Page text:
By Andrea Wood
Police officers from Grandview frequently drove past a large billboard off 71 Highway displaying a sketch of a man suspected in the murder of south Kansas City’s Nina Whitney last October.
None of them suspected that the man in the sketch had been one of their own for more than 20 years.
Last week, Jeffrey Moreland, age 52 of Harrisonville, was arrested and charged in two brutal local murders as well as a recent rape, which broke the case.
For in the end, it was two brave women who put Moreland, a Grandview Police Officer from 1984 until 2005, behind bars.
According to police reports, Moreland told acquaintances that he had “lost his job” with the Grandview Police Department in June 2005 due to a medical condition he called “palsy.”
Following his departure as a police officer, Moreland, his wife, and children settled into their home in Harrisonville, where he was known as a family man. In April 2007, he even ran for a seat on the Harrisonville School Board.
But by November 5, 2008, something had changed.
On that day, according to police reports, Moreland sexually assaulted and killed a young Harrisonville mother, Cara Jo Roberts. When her husband came home from work that day at around 5:30pm, he found his wife in a bathtub full of water and blood, dead from a gunshot wound to the head. He immediately called the police.
Detectives found two zip-ties near the bathroom and a roll of duct tape on the floor of the master bedroom. The Kansas City Missouri Crime Lab developed a genetic profile of the suspect from DNA collected from the duct tape, ties, and male DNA from Cara Jo’s body.
Nonetheless, for years there were no suspects. The case went cold.
Then on October 29, 2010, another violent murder occurred.
Nina Whitney, age 75, was found by a female relative that evening in her home at 11800 Belmont in south Kansas City. Nina had been stabbed multiple times and strangled. As in Cara Jo’s murder, Nina’s bathtub upstairs was filled with water.
There were no signs of a forced entry, which left detectives wondering if Nina had known the man who killed her. Male DNA was collected from Nina’s body, which matched that of the man who had killed Cara Jo two years prior.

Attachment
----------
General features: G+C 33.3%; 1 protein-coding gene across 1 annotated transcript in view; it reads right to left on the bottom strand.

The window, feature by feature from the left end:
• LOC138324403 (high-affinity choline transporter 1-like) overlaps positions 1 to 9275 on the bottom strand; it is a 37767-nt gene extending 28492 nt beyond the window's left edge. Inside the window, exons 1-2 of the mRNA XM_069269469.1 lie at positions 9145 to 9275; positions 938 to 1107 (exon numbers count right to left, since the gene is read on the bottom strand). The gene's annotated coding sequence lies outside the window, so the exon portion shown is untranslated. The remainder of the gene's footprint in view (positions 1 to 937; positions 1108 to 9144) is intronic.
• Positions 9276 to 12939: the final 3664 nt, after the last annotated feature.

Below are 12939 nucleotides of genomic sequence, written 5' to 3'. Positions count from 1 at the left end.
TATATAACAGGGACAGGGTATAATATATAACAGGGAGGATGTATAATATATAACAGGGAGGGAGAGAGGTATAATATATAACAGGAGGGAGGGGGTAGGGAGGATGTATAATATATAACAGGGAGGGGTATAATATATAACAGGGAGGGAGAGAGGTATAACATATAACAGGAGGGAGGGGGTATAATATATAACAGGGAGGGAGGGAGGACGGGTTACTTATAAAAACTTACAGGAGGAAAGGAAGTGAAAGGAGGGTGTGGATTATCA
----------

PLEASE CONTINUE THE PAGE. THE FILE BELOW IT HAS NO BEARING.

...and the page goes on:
During a police canvass of the Crossgates neighborhood, detectives found a male neighbor who described seeing an unknown white male, approximately 45-60 years of age, walking with a slight limp near Nina’s home the day of the murder. The witness said he saw the man get into a black newer-model Jeep and drive away.
From the witnesses’ description, detectives were able to develop a composite sketch of the suspect and released it to the public in April. Recently, a billboard also went up along 71 Highway with the sketch and short description of the suspect.
According to reports, a female relative of Nina’s saw the billboard and thought of a man she had known in the 1980s--then Grandview Police Officer Jeffrey Moreland. The detective in charge of Nina’s case, Kansas City Det. Leland Blank, and other officers looked into the tip.
Police records indicate that detectives confirmed that Moreland owned a black jeep, and approached him for a DNA sample on June 16, 2011. Moreland refused.
Knowing police suspected him, Moreland committed yet another sexual assault just 14 days later, this time in his own home.
On June 30, a woman was walking to her home near the Harrisonville square when Moreland pulled up next to her in his black Jeep and asked if she wanted a ride. The woman told police that it was very hot outside, so she got inside and asked if he would drop her off near the square.
She noticed he was shaking, and Moreland told her he had palsy. She also noticed a badge on the console of the Jeep.